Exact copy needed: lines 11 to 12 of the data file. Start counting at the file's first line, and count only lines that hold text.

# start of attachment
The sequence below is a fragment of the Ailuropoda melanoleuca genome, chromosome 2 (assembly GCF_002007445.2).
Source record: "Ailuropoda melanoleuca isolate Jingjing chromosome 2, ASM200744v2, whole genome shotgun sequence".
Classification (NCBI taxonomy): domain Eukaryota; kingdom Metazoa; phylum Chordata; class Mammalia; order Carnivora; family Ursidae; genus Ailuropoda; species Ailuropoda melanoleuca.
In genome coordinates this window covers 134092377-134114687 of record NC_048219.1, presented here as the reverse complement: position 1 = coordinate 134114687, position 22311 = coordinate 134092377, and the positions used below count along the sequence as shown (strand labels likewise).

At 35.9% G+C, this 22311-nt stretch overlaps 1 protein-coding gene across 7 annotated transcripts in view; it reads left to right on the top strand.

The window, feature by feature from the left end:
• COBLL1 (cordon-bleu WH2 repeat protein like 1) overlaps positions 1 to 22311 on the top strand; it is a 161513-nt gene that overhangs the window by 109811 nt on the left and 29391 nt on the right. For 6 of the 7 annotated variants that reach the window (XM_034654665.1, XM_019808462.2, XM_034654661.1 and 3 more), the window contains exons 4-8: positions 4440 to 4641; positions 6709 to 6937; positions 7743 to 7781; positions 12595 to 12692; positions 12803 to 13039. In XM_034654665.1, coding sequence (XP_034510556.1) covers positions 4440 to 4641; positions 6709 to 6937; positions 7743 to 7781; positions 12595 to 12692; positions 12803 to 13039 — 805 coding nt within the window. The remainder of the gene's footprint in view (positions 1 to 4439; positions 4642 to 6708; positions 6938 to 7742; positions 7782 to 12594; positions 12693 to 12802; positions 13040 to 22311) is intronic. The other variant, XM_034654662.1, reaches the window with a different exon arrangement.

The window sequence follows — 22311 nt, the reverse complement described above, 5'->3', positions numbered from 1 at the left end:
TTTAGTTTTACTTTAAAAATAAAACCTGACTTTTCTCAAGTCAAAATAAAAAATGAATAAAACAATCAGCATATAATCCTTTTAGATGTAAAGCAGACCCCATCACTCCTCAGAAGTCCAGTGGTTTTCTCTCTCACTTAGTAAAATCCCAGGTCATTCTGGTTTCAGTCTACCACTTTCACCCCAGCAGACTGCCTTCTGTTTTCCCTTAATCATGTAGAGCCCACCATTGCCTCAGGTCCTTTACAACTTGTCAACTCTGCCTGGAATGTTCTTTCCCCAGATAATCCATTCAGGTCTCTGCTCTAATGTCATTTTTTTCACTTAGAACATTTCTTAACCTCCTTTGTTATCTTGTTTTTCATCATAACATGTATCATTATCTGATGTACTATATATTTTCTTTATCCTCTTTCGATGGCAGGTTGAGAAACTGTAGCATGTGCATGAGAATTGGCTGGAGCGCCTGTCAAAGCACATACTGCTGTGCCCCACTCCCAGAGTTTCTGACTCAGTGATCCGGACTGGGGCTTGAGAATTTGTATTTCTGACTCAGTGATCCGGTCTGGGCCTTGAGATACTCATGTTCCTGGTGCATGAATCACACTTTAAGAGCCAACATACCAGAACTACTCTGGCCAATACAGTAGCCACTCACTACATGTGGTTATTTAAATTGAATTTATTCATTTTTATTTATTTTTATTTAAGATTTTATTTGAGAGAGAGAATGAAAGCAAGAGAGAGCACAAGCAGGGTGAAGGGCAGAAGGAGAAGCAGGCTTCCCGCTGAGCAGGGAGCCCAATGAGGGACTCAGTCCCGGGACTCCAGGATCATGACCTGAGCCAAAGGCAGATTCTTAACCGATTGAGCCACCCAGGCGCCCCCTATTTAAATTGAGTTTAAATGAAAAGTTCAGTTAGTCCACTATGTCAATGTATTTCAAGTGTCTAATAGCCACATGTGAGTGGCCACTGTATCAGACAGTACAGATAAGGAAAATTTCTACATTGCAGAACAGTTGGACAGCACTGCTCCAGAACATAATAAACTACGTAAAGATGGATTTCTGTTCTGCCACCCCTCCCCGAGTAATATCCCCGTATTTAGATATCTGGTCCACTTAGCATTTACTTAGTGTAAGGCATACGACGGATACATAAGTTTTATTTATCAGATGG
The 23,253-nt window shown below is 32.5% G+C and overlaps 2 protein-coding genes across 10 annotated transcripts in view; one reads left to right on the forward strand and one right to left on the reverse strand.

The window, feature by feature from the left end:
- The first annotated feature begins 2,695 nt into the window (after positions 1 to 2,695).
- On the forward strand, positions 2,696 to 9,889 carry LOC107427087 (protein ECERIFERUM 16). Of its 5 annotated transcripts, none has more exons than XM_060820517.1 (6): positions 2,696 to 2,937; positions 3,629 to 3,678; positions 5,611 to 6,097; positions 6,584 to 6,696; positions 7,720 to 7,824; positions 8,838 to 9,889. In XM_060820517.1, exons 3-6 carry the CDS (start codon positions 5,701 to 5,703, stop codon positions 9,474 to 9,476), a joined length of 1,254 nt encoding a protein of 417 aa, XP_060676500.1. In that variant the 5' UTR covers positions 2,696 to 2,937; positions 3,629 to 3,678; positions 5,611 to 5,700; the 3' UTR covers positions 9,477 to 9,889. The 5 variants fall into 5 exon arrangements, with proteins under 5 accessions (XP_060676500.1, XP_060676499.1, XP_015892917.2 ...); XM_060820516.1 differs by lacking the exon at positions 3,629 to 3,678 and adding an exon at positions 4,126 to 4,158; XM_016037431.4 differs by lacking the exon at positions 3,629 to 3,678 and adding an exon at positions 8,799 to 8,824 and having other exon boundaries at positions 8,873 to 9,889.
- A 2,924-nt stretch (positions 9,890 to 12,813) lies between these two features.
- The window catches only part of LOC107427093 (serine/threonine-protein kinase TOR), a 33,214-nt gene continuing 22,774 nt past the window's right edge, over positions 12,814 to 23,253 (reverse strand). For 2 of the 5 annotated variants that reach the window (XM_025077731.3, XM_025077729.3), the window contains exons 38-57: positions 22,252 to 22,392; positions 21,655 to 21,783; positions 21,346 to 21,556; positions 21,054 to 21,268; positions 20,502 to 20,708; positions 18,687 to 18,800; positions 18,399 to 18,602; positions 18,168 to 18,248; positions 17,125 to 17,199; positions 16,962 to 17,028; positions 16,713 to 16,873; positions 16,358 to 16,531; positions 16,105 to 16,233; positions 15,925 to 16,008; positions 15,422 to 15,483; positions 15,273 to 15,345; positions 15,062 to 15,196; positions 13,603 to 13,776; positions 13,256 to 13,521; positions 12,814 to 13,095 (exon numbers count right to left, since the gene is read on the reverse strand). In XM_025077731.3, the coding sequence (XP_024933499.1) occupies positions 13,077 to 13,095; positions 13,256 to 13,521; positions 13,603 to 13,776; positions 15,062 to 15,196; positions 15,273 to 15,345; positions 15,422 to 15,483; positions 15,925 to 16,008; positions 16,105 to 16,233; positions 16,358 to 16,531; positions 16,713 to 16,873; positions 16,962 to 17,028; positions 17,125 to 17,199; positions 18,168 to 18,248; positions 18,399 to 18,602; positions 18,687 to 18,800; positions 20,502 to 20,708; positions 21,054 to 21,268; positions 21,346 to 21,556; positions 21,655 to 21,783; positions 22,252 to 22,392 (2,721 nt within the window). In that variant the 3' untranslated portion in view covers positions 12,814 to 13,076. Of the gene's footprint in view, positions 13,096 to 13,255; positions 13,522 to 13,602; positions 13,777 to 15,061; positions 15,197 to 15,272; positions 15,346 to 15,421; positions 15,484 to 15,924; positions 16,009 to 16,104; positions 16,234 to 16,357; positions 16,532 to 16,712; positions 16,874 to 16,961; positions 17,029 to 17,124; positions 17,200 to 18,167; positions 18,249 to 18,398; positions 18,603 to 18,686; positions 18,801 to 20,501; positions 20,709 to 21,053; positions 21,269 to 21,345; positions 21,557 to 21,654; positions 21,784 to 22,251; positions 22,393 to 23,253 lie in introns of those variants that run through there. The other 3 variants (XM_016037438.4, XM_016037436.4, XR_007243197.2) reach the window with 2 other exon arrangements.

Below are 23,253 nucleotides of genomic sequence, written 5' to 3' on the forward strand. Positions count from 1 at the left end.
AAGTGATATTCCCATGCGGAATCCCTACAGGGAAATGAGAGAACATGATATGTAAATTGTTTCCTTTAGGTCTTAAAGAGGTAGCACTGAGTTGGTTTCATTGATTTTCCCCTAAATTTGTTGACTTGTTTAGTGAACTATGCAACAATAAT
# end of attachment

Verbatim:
The window, feature by feature from the left end:
- The first annotated feature begins 2,695 nt into the window (after positions 1 to 2,695).